Posts Tagged ‘Interview Series’
March 24, 2014 | by Dan Piepenbring
What do Paul Theroux, Ryszard Kapuściński, Peter Matthiessen, and Jan Morris have in common? All four have advanced the art of travel writing, or writing that foregrounds a sense of place. And over the years, all four have been interviewed at 92Y’s Unterberg Poetry Center, where The Paris Review has copresented an occasional series of live conversations with writers—many of which have formed the foundations of interviews in the quarterly. Now, 92Y and The Paris Review are making recordings of these interviews available at 92Y’s Poetry Center Online and here at The Paris Review.
As yet another cold front shunts frigid air in our direction, it’s especially nice to hear smart people talk of exotic climes and faraway places. So you can listen to Paul Theroux, who spoke to our beloved founder, George Plimpton, in December 1989:
I came from, not a small town, but basically not a very interesting place. I felt that the world was elsewhere and that nothing was every going to happen to me, or that I wouldn’t actually see anything, feel anything, any sense of romance or action, or that my imagination wouldn’t catch fire until I left home. So it was very important for me not to rebel but simply to get away, to go away …
Or a conversation with Jan Morris, who appeared at 92Y that October:
I resist the idea that travel writing has got to be factual. I believe in its imaginative qualities and its potential as art and literature. I must say that my campaign, which I’ve been waging for ages now, has borne some fruit because intelligent bookshops nowadays do have a stack called something like travel literature. But what word does one use? … I think of myself more as a belletrist, an old-fashioned word. Essayist would do; people understand that more or less. But the thing is, my subject has been mostly concerned with place.
Or Peter Matthiessen, another cofounder of The Paris Review, from 1997:
It’s broad daylight, good visibility, yet mountains move. You perceive that the so-called permanence of the mountains is illusory, and that all phenomena are mere wisps of the cosmos, ever changing. It is its very evanescence that makes life beautiful, isn’t that true? If we were doomed to live forever, we would scarcely be aware of the beauty around us …
Or Ryszard Kapuściński, from 1991:
If we write about human beings, in the most humanly way we are able to, I think everybody will understand us. I find humanity as one family. People really are very much the same in their reactions, in their feelings. I know the whole world. I can’t find much difference in the way men react to others’ unhappiness, disasters, tragedies, happiness. Writing for one man, you write for everybody.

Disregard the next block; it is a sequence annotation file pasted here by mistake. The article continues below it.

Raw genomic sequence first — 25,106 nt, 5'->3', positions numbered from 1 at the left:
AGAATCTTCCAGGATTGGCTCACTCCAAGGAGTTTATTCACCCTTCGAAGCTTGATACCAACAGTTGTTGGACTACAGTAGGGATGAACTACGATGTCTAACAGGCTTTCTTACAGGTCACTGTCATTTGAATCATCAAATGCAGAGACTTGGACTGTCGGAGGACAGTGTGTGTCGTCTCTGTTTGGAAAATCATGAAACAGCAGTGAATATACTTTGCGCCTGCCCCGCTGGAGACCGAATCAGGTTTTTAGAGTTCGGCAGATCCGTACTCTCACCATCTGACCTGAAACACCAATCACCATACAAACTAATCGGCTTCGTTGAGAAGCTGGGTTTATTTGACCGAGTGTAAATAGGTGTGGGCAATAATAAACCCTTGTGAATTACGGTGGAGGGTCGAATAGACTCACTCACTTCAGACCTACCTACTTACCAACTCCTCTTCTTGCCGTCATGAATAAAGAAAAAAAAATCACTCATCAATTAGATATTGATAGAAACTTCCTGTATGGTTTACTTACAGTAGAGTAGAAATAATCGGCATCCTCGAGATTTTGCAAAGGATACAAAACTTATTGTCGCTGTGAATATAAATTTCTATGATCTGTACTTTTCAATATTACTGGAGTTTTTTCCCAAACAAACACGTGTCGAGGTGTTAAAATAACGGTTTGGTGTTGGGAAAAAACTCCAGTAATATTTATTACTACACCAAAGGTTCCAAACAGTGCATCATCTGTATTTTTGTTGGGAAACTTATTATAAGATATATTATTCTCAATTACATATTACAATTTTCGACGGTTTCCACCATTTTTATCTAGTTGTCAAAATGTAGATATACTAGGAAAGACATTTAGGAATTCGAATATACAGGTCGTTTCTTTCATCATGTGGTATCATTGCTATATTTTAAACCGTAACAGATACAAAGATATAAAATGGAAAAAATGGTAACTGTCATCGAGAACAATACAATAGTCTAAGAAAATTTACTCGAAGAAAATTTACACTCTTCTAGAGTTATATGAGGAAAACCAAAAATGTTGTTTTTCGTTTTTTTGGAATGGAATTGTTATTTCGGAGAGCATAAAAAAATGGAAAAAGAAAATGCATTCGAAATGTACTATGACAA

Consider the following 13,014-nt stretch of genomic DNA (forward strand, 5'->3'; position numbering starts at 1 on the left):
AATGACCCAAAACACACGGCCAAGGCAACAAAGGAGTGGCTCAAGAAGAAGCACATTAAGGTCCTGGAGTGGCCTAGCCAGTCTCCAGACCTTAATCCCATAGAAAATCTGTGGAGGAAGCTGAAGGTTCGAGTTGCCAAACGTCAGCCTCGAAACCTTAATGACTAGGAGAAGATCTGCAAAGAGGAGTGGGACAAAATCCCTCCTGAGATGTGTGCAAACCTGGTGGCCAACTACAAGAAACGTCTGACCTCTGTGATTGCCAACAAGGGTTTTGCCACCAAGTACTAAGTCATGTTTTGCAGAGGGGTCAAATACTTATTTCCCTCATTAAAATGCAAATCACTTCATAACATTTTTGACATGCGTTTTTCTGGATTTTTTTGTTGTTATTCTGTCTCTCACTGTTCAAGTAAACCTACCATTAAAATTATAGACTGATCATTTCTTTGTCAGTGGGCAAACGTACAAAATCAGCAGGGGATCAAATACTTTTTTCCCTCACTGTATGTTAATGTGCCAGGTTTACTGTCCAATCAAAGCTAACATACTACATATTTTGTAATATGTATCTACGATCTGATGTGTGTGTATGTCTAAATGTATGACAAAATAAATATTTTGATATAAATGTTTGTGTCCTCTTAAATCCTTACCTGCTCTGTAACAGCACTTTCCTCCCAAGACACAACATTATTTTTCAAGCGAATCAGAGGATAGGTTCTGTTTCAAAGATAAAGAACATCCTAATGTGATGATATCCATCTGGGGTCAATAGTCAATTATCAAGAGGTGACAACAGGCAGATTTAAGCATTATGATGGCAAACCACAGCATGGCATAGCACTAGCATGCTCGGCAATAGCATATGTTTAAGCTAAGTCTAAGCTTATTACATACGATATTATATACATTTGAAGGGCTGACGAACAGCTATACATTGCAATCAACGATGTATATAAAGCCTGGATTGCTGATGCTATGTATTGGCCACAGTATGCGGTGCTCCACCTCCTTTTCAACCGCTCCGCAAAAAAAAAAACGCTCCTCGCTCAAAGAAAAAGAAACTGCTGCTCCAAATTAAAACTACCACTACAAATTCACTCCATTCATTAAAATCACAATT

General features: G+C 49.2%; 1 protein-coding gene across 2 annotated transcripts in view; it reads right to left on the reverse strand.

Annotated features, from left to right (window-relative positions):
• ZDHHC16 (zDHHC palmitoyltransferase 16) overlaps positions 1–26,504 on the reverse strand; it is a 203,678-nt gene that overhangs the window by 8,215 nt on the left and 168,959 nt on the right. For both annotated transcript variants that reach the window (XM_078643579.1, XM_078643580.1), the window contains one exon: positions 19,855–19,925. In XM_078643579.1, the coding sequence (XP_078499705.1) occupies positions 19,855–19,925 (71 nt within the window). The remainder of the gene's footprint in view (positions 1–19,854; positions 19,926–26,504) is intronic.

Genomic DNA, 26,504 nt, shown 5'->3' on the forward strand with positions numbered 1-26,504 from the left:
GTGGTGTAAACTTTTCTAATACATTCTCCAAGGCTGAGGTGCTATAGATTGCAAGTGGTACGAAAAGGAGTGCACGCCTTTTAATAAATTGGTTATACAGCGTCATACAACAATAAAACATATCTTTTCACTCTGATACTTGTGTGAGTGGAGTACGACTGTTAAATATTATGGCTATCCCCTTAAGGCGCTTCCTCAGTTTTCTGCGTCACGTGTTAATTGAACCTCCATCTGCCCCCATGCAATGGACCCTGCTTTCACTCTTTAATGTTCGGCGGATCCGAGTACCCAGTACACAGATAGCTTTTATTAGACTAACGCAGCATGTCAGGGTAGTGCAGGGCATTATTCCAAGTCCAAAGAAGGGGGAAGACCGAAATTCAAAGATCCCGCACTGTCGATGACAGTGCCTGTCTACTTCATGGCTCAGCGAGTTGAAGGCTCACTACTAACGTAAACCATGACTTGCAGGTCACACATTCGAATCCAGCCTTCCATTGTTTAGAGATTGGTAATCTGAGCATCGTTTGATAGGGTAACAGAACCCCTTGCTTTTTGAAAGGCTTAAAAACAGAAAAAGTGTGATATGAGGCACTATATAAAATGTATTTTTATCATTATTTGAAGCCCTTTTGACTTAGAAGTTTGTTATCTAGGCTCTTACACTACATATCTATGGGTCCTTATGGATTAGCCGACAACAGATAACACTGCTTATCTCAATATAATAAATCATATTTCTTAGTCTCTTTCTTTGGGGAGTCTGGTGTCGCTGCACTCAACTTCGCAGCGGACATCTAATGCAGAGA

These recordings are the next best thing to a vacation. Their release is made possible by a generous gift in memory of Christopher Lightfoot Walker, who worked in the art department at The Paris Review and volunteered as an archivist at 92Y’s Poetry Center.
December 10, 2013 | by Sadie Stein
This is exciting, and something we’ve had in the works for a long time.
Since 1985, 92Y’s Unterberg Poetry Center and The Paris Review have copresented an occasional series of live conversations with writers—many of which became the foundation of a Writers-at-Work interview. As of today, 92Y and The Paris Review are making these recordings available at 92Y’s Poetry Center Online and here at The Paris Review. The release of these recordings is made possible by a generous gift in memory of Christopher Lightfoot Walker, who worked in the art department at The Paris Review and volunteered as an archivist at 92Y’s Poetry Center.
The online series kicks off with audio of Garrison Keillor on the secrets of humor writing; Iris Murdoch on what makes a great book; and William Styron on the future of the written word. The series also happily features George Plimpton, the late, great founder of The Paris Review, conducting many of the interviews.
Stand by in the coming months for audio of John le Carré, Arthur Miller, Norman Mailer, Octavio Paz, Günter Grass, Paul Auster, Tony Kushner, Czeslaw Milosz, Maya Angelou, Jamaica Kincaid, and Allen Ginsberg, among others.